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ORIGINAL ARTICLE
Year : 2017  |  Volume : 9  |  Issue : 3  |  Page : 184-188

Age-wise and gender-wise prevalence of oral habits in 7–16-year-old school children of Mewar ethnicity, India


1 Department of Orthodontics, Darshan Dental College and Hospital, Udaipur, Rajasthan, India
2 Department of Orthodontics, College of Dentistry, Majmaah University, Al Zulfi, Saudi Arabia
3 Department of Paediatric Dentistry, College of Dentistry, Majmaah University, Al Zulfi, Saudi Arabia

Correspondence Address:
Tarulatha Revanappa Shyagali
Department of Orthodontics, College of Dentistry, Majmaah University, Al Zulfi 11932
Saudi Arabia
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Source of Support: None, Conflict of Interest: None


DOI: 10.4103/IJDS.IJDS_33_17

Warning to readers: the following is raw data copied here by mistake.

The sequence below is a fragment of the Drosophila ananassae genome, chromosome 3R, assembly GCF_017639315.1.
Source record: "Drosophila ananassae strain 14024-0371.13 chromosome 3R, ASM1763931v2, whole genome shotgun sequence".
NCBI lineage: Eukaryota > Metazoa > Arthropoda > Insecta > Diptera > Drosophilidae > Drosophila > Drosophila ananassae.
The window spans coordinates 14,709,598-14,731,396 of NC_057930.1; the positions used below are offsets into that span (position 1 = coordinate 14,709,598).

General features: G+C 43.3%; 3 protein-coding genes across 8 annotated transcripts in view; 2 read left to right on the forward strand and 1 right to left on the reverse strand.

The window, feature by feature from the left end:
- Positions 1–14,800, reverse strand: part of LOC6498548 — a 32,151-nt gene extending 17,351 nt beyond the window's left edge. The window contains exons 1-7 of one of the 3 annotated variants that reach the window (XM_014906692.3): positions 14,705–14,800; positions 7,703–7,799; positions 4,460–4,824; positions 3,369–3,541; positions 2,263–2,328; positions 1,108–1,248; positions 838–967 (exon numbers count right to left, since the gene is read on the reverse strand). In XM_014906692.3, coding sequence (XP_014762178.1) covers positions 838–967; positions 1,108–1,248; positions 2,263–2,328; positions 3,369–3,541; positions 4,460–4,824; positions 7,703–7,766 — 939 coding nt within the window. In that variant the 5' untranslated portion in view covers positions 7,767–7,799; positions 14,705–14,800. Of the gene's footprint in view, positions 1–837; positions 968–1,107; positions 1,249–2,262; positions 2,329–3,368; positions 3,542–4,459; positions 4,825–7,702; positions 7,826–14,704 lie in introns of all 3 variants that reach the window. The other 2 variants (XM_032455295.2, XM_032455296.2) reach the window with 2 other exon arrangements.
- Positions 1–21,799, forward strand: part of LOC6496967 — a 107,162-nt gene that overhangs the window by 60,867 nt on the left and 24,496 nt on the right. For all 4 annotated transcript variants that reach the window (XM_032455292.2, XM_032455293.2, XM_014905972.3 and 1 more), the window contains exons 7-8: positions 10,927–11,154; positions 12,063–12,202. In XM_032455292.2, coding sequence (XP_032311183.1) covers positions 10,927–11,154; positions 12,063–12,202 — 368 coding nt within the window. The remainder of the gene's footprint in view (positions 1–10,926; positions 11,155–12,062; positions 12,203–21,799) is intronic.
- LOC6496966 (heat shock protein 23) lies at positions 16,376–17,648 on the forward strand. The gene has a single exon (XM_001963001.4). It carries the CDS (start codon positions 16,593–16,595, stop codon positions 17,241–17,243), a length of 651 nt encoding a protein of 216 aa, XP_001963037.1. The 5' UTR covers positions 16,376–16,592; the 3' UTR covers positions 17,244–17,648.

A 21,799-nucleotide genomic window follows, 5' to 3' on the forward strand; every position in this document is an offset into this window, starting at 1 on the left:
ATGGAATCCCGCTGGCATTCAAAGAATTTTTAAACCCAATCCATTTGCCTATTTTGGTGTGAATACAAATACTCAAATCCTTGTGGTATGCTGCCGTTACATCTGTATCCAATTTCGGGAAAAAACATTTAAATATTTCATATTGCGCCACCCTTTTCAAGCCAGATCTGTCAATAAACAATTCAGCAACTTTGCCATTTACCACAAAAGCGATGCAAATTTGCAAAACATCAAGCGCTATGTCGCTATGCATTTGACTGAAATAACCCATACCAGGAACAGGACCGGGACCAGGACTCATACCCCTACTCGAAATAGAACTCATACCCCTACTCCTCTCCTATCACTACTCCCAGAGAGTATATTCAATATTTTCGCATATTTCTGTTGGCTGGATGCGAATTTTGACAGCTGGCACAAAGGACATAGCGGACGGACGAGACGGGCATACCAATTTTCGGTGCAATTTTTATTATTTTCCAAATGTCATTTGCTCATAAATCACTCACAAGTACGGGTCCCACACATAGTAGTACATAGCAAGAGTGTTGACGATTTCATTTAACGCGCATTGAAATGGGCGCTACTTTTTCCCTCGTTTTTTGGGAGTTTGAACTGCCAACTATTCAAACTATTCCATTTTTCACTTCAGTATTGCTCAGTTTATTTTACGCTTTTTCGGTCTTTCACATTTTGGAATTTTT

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Objectives: The study aimed to check the age- and gender-wise prevalence of oral habits in the children of 7–16-year-old Indian children. Materials and Methods: A cross-sectional survey involving 1029 (661 males and 368 females) children of age 7–16 years was done to record the presence or absence of the oral habits with the aid of the anamnestic questionnaire. The recorded oral habits were tongue thrusting, thumb or digit sucking, mouth breathing, bruxism, lip biting or lip sucking, and nail biting. The collected data were subjected to Pearson's Chi-square statistical analysis to know the overall difference in the prevalence rate of different oral habits and to evaluate the gender- and age-wise difference in the prevalence of oral habits. Results: Oral habits were present in 594 participants (57.73%). The highest prevalence rate was registered for tongue thrusting habit (28.8%), which was followed by nail biting (201/19.5%) and thumb sucking (128/12.4%), mouth breathing (109/10.6%), lip biting (85/8.3%), and bruxism (29/2.8%). The male participants showed a greater prevalence rate for the oral habits than the female participants (58.55% vs. 56.25%). There was a significant difference in the age-wise prevalence of oral habits with older children showing greater prevalence of oral habits than the younger ones. Conclusion: The prevalence of oral habits in the current group of children is high. It warrants the need for the community-based educational preventive and interceptive programs to spread the awareness regarding the deleterious effects of these oral habits.


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